UPDATE: Minor edits made 4/21/ 05. to help make the sentence about Voinovich comprehensible.

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THOTS 3.0 (4.0?)

This is my third time creating an ongoing writing project called “Ragged Thots.” The first was about seven years ago, at a moment when I was drifting toward being between jobs. It became just a handful of “columns” that I distributed to close friends and associates by e-mail (yes, boys and girls, this was before everyone had a web-site of their own – really!). Surprisingly enough, these mild stabs at “columns” still exist, courtesy of an old high school friend (Sacramento, California portion), David Kensiski.

David and I had somehow re-connected after nearly twenty years (He lives in the San Jose environs, but was in the Baltimore-Washington area for a conference). Anyway, he nicely posted my meager output on his web-space. David had gone into the computer programming business in a big way. Even as freshmen at Jesuit Prep, he was one of the prototype computer geeks. Ah, if only I had paid more attention to him and our friend Steve’s poking around with those old machines!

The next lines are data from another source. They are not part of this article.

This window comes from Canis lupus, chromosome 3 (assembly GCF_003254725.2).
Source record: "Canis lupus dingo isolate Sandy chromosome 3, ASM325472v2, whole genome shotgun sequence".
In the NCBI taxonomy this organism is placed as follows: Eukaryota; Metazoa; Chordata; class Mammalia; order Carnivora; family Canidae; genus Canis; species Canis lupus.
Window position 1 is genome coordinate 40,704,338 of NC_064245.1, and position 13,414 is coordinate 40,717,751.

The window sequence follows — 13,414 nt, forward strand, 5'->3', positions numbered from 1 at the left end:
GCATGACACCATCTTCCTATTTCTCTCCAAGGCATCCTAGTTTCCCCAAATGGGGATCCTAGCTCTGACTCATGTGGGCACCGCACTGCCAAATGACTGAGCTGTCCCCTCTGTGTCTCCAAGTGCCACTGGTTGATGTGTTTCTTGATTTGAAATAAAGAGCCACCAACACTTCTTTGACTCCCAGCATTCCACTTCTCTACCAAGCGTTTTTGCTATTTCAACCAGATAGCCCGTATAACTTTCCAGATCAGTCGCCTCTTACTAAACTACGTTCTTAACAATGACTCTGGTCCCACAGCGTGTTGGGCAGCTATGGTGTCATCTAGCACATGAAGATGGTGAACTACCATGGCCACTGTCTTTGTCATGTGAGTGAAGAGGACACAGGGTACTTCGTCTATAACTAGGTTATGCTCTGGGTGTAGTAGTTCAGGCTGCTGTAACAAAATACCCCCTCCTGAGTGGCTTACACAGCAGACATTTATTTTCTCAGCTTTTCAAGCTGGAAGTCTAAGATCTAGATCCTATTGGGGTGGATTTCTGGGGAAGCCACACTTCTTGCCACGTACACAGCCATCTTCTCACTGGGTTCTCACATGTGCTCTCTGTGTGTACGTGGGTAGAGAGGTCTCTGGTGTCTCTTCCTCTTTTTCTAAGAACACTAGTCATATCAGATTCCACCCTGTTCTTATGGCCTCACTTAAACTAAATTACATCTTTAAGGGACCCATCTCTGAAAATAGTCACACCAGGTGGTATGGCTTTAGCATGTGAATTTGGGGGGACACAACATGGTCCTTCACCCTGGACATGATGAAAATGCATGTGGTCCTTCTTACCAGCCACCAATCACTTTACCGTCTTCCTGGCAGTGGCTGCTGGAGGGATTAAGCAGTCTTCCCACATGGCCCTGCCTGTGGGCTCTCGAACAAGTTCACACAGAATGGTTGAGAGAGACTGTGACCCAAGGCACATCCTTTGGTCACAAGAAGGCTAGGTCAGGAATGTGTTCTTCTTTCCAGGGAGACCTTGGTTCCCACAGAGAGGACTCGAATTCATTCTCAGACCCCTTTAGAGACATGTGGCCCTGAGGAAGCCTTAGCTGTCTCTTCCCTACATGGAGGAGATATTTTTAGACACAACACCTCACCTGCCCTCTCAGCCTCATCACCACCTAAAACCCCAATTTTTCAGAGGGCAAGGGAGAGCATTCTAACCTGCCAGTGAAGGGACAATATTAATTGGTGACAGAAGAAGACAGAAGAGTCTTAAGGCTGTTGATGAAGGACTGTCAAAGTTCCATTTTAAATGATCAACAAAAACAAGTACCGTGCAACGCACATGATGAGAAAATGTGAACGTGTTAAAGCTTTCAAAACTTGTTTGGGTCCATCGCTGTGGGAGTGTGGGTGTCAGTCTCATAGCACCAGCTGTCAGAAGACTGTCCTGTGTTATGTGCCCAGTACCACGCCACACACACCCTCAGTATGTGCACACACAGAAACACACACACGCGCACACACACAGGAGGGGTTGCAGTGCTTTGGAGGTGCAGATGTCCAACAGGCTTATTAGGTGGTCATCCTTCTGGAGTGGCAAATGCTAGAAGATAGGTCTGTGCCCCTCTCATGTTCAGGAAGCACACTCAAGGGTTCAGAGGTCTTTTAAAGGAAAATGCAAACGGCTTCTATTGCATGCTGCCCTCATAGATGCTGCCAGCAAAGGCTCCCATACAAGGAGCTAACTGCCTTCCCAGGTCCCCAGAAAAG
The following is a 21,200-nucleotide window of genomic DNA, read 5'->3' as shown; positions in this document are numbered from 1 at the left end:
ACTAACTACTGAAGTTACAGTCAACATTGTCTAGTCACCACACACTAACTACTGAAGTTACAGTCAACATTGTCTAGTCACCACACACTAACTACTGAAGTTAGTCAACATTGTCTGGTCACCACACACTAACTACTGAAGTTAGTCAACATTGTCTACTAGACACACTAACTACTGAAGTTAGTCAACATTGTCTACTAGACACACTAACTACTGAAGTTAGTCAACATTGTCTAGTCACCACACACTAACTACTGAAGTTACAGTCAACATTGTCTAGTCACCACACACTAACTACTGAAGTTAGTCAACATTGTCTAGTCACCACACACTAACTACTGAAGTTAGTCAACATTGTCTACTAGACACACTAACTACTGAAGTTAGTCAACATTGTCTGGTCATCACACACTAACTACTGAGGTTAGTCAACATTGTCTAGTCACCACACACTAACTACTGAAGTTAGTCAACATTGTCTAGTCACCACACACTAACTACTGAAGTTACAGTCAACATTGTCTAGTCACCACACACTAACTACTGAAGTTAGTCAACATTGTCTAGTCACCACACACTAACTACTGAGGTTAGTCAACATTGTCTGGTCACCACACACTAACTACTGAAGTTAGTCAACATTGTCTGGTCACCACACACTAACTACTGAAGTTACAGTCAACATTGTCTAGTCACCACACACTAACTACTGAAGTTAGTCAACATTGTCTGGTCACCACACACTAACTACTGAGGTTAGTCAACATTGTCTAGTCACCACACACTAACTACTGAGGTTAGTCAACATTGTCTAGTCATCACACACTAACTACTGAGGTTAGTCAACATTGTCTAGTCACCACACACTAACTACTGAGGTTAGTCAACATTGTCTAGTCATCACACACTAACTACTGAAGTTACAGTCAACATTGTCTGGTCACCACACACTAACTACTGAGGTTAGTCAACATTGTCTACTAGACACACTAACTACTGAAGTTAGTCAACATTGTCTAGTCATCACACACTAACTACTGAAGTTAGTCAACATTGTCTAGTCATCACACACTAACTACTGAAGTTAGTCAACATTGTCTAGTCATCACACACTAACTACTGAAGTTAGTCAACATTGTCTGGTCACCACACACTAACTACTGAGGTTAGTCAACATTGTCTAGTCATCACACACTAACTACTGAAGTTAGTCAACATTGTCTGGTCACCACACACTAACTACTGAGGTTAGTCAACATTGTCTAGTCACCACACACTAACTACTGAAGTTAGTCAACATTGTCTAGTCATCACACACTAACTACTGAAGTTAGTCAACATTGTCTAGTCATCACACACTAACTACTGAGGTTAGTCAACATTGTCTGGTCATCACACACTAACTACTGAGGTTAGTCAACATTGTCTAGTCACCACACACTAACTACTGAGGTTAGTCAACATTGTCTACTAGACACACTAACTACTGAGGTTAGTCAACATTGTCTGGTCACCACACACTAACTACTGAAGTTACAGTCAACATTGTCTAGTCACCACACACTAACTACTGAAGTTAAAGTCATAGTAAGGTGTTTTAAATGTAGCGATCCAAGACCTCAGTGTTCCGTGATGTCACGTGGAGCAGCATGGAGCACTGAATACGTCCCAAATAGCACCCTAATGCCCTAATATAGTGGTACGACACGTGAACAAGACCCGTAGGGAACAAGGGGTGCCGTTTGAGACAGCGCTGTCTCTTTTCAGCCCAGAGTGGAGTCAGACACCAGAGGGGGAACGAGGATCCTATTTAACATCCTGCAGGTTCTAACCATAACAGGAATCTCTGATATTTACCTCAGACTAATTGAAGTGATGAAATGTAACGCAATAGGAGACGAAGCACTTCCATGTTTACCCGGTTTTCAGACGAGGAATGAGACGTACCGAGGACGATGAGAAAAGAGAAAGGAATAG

Anyway, David never took his old site down, so you can find some of my early efforts at the bottom of the Archive section, classified as RAGGED 1.0. It’s about time I checked in with David. His kids are growing so fast.

You will also find a fairly comprehensive collection of my National Review Online column that ran for most of 2000 and a fair bit of 2001. That too, for a while, was called “Ragged Thots.” So you can see that the name has stuck with me for some time. Back in the day when I was writing three columns a week, gosh, did I ever reach for some topics. But, then again, if you can’t be inspired during a presidential election year, when can you? Anyway, that stuff is listed as RAGGED 2.0.

Anyway, feel free to poke around in RAG’s early work – especially the NRO stuff. As I stumble across the Internet and a few other “classic” works of mine pop up, I will add them here, so there will always be some “new” and “new to you” stuff. (Oh, and speaking of that, this piece originally ran in the late, lamented site, Intellectual, and subsequently re-printed on NRO.)

Looking back, I can see that even despite the horrors of 9/11 and the nation’s recovery from it, 2000 was almost as strange a year -- the election, Elian Gonzalez, Rudy Giuliani’s marital breakdown, etc. That was also the year that Florida became the new California – the state where every bizarre political, legal and human-nature drama got played out to the highest (or lowest) level.